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Friday Philosophy – Christmas Cheer and Business Bah-Humbug December 23, 2011

Posted by mwidlake in Friday Philosophy, Private Life.
Tags: , ,

For many, today is the last working day before Christmas and the festive season – So I sincerely wish upon everyone a Merry Christmas.. If you don’t celebrate Christmas, well the intent of my wishes still holds – I hope everyone; whether working or not; religious leanings for, against or indifferent; has an enjoyable few days during whatever end-of-year festives you have.

I’m going to be miserably now. You might want to stop reading here and maybe go to the shops for that last spell of retail hell or some other Christmas tradition. It’s probably best if you do…

You see, despite the best wishes above, generally speaking I am not a big fan of Christmas and have not been for as long as I can remember. It is not the principle of Christmas I am not keen on {I rather like both the religious and secular aspects of the whole thing, especially the seeing-people part like Di and Bri and ringing up old friends}, it is what Business does to it. Like many people, I really object to the bombarding we endure of advertising, selling and down-right commercialist bullying for what seems to be 3 months on the run-up to Christmas. I know, I know, many people make this very same point ad nauseum around this time. What ticks me off the most is that I don’t think it would be an easy thing to change, for the fundamental reason that the businesses that are so set on telling us that Christmas will not be as good as it could be if we don’t buy their food to make us fat/get expensive presents for the kids to break/buy this bottle of smelly stuff so we get more sex/buy this booze cheap, probably for the same reason as the smelly stuff {or to help ignore the lack of sex}/take out a loan to make this Christmas REALLY “special” and you can pay it off for the whole of the rest of the year and be miserable as a result, {pause to catch breath…} as I was saying, any business that sells more stuff as a result of their advertising, no matter how much it annoys other people or adds to the degrading of the whole Christmas experience, will do better than a company that does not. And so will out-compete less tacky, crass and manipulative businesses.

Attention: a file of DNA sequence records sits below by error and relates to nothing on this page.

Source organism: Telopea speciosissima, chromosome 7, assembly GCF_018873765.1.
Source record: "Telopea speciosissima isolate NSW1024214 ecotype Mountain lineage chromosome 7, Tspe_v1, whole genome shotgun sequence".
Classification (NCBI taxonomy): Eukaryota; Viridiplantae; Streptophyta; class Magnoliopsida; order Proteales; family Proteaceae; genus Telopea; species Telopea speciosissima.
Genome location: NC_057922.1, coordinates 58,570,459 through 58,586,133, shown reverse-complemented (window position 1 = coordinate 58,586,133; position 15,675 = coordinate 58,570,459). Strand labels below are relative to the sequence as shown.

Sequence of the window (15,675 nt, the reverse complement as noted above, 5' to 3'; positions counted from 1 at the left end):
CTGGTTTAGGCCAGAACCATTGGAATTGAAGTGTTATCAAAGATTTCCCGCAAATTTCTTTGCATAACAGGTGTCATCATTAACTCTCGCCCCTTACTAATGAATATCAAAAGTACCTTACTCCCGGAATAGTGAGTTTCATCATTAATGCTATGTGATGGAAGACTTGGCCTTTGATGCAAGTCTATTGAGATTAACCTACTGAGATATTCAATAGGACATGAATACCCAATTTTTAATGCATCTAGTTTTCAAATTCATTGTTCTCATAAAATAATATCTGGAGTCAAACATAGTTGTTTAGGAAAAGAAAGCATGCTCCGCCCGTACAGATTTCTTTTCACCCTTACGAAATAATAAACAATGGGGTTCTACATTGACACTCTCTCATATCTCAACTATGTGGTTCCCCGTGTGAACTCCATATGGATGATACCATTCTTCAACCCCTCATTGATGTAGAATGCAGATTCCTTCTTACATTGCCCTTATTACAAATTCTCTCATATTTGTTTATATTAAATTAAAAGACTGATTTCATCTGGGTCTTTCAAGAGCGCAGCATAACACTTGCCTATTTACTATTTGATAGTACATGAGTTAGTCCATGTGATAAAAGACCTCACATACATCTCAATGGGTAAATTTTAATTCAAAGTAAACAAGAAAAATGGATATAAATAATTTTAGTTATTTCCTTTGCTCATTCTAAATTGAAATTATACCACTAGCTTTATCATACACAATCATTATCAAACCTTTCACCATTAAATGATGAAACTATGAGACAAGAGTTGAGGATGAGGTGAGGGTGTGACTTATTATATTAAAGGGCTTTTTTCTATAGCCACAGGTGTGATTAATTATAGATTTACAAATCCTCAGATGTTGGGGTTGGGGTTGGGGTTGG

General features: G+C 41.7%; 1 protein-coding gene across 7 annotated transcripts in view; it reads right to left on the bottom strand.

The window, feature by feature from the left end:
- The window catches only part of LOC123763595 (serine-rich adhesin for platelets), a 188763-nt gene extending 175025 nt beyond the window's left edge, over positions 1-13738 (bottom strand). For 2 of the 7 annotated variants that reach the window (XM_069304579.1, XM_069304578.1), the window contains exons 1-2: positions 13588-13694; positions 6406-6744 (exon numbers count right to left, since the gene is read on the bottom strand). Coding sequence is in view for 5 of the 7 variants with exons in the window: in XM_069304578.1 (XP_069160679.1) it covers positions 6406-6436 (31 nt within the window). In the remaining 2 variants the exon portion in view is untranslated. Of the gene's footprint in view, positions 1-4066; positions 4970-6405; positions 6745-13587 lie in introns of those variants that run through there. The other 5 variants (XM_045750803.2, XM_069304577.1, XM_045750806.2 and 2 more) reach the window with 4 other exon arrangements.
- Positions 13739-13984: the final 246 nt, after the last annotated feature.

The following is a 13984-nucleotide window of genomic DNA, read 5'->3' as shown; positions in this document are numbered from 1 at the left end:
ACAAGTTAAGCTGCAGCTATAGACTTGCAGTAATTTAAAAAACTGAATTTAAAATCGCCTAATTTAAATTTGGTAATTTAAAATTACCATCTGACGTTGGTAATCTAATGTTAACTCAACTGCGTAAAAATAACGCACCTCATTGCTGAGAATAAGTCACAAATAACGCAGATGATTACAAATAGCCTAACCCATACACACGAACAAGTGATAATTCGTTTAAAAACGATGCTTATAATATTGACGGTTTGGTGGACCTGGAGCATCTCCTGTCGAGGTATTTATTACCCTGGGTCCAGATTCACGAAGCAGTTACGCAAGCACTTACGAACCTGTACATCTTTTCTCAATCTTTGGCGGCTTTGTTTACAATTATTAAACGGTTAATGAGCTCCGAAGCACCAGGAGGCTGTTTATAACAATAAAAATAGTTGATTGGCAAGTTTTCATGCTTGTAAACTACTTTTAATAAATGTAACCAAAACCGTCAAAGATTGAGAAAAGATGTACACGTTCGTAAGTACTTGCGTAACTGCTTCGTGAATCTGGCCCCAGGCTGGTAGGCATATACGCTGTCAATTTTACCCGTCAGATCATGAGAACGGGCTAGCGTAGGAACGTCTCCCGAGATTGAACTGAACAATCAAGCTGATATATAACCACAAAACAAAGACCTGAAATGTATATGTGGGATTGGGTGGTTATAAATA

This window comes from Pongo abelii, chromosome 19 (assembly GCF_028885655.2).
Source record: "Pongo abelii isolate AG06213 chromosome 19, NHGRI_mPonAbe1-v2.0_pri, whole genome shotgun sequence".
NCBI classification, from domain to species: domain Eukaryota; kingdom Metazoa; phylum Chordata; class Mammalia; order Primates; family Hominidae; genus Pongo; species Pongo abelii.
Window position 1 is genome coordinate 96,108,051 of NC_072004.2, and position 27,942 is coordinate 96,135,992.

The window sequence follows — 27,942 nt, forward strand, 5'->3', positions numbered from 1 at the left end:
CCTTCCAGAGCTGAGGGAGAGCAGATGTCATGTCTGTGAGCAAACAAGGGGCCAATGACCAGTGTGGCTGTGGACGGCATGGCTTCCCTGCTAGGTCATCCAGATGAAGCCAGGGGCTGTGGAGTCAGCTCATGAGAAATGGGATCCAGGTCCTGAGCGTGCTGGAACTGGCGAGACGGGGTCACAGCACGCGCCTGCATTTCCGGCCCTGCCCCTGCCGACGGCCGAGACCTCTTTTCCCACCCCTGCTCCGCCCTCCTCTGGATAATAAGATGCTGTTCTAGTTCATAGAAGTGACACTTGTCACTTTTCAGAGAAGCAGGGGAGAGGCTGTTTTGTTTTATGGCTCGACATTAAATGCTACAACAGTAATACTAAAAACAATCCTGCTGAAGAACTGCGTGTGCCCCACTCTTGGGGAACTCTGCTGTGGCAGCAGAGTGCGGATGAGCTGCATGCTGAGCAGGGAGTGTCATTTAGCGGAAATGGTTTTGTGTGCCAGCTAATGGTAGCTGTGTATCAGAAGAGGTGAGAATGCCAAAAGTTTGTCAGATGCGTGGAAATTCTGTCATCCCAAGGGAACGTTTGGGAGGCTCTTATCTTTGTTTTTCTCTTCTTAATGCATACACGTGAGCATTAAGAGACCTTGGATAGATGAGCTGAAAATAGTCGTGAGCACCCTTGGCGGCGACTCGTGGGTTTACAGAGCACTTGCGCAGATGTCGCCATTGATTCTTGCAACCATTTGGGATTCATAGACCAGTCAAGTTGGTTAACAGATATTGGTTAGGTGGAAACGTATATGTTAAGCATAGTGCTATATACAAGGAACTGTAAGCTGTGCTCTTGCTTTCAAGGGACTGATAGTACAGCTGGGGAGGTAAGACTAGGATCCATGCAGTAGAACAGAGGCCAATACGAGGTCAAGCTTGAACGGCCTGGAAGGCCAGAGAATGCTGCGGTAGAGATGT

That’s the huge problem with Christmas and other celebratory times. We live in a commercial society and commercial selection pressure means those companies that can squeeze the most out of a situation to sell tat will win. They give not a hoot about if we enjoy ourselves really {we are back to the smelly stuff and booze again, aren’t we?}, it’s profit. Oh, if enjoying ourselves in some way aids them in getting more profit then they won’t object, but it is not in the company mission statement of 99% of companies – and any that it is in are doing it for cynical, commercialist reasons.

So, all successful businesses are Evil and are ruining Christmas for us all {OK, so that’s a bit of a big leap, stay with me….} So, have your revenge!!!

Next year:

  • Don’t buy stuff people probably don’t want. No adult wants 95% of what they get so….get nothing.
  • Tell everyone “I have all the stuff I need, buy yourself something instead – treat yourself on me”. You can buy the stuff you really want from the savings from point 1.
  • Having established the principle of reciprocal meanness above, that’s all that shopping hassle ditched.